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Para-Tariffs and Sri Lanka's New Protectionism

In November 2004, Sri Lanka reversed its relatively open trade policies and now has one of the world's most complex and protective import regimes. This has been done by deploying a variety of para-tariffs over and above customs duties, the significance of which appears to have escaped the notice of most of Sri Lanka's trading partners, including India. Unless rapidly unwound, these new policies will seriously damage the country's future economic growth. They also subvert Sri Lanka's preferential trade agreements, and breach its World Trade Organisation commitments.


Para-Tariffs and Sri Lanka’s New Protectionism

Garry Pursell

on the resulting breaches of Sri Lanka’s World Trade Organisation (WTO) commitments (especially in agriculture), and the more general issues that the unfettered use of para-tariffs by Sri Lanka and Bangladesh raise for the world multilateral trading system.

In November 2004, Sri Lanka reversed its relatively open trade policies and now has one of the world’s most complex and protective import regimes. This has been done by deploying a variety of para-tariffs over and above customs duties, the significance of which appears to have escaped the notice of most of Sri Lanka’s trading partners, including India. Unless rapidly unwound, these new policies will seriously damage the country’s future economic growth. They also subvert Sri Lanka’s preferential trade agreements, and breach its World Trade Organisation commitments.

Garry Pursell ( is at the Australia South Asia Research Centre, Australian National University, Canberra.

n 1977, Sri Lanka was the first of the south Asian countries to decisively move away from the protectionist import-substitution trade policies that for many years had damaged its economic efficiency and hobbled its economic growth. Albeit with back-tracking episodes, Sri Lanka’s liberalising trade policy reforms – especially reductions in the average level of import tariffs – were broadened and extended during the following 23 years (Athukorala and Rajapatirana 2000; Athukorala 2007). Together with other economic reforms, this supported the rapid growth of manufactured exports, and made it possible for the economy to grow at moderate to high rates despite continuing political turmoil and civil war. Protectionist pressures began to build up in 2001 (World Bank 2004), and in November 2004 Sri Lanka explicitly reversed its earlier commitment to open trade policies with the issue of a long list of products that would henceforth be subject to a para-tariff called Commodity Export Subsidy Scheme (cess). The restrictiveness of its import policies steadily increased during the following years. By 2009, mainly through the expanded use of the cess and the proliferation of a variety of other paratariffs, Sri Lanka’s import policies were just as protective as they had been more than 20 years earlier.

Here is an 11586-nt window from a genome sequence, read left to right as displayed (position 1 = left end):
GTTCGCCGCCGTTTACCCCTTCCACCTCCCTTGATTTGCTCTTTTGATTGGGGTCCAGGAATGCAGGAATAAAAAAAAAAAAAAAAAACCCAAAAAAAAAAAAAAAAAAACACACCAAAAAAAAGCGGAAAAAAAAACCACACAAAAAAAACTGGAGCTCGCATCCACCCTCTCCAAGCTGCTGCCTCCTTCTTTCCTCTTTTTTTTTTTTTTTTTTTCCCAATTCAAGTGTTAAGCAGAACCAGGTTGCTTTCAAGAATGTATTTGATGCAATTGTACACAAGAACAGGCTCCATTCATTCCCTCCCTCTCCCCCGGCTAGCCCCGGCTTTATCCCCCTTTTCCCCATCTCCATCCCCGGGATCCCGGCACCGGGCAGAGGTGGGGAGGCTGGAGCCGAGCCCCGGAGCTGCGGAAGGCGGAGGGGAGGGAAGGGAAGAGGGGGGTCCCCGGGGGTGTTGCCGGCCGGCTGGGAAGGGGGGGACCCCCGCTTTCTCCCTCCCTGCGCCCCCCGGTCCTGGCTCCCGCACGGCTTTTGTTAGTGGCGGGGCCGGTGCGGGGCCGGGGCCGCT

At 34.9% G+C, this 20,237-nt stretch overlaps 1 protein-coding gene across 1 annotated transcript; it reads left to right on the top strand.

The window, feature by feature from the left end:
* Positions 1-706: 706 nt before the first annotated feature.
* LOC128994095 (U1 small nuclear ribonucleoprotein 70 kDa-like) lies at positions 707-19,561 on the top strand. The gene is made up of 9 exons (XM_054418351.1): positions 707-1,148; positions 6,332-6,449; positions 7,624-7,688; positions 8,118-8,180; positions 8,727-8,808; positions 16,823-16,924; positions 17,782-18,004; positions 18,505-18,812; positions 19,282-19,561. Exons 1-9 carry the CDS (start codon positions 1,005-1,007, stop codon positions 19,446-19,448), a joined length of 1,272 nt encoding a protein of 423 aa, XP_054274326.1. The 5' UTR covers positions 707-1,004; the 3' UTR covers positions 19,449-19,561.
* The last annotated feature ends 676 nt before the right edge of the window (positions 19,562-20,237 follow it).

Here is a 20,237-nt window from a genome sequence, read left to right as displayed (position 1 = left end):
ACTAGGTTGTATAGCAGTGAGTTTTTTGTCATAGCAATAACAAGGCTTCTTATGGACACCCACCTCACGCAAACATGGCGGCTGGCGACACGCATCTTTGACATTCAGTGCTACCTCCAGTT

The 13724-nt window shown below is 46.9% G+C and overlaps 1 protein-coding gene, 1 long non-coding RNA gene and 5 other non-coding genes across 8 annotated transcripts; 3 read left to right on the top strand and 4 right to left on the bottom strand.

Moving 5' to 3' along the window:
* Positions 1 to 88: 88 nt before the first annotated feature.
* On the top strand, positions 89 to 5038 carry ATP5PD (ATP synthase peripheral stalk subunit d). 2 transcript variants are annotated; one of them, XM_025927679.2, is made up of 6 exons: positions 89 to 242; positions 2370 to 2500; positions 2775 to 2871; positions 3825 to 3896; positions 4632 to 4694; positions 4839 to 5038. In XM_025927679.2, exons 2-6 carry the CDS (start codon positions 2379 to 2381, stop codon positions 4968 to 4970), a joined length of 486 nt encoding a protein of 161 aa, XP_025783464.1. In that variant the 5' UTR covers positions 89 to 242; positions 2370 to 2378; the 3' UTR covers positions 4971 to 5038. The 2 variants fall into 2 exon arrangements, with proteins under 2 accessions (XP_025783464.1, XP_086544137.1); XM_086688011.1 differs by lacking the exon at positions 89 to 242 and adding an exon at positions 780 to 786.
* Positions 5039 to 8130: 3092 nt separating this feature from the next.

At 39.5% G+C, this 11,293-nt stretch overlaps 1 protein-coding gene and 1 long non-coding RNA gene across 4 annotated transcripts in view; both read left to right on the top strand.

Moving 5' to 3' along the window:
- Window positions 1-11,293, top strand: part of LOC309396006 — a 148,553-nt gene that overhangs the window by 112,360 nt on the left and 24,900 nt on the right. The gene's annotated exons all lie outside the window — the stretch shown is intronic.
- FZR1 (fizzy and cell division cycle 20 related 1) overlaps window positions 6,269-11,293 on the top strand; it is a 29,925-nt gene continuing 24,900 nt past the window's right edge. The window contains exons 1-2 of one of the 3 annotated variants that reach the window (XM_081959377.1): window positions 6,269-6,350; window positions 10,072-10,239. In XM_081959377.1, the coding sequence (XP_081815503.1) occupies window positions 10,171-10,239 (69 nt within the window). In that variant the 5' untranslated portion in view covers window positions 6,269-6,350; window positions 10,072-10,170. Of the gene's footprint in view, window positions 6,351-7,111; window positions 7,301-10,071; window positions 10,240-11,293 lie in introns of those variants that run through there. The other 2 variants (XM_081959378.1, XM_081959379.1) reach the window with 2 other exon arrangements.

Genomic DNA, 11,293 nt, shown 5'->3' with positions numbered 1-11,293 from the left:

These changes have been described and analysed for the first time in a recent paper (Pursell and Ahsan 2011). This article summarises some of the principal features of these developments. It concludes by pointing out the serious potential damage of Sri Lanka’s protectionism on its economic growth, and the resulting subversion of its preferential trade agreements (PTAs), especially the agreements with India (India Lanka Free Trade Agreement (ILFTA)), Pakistan (Pakistan Sri Lanka Free Trade Agreement (PSFTA)) and with the south Asian countries as a group (South Asia Free Trade Agreement (SAFTA)). It also comments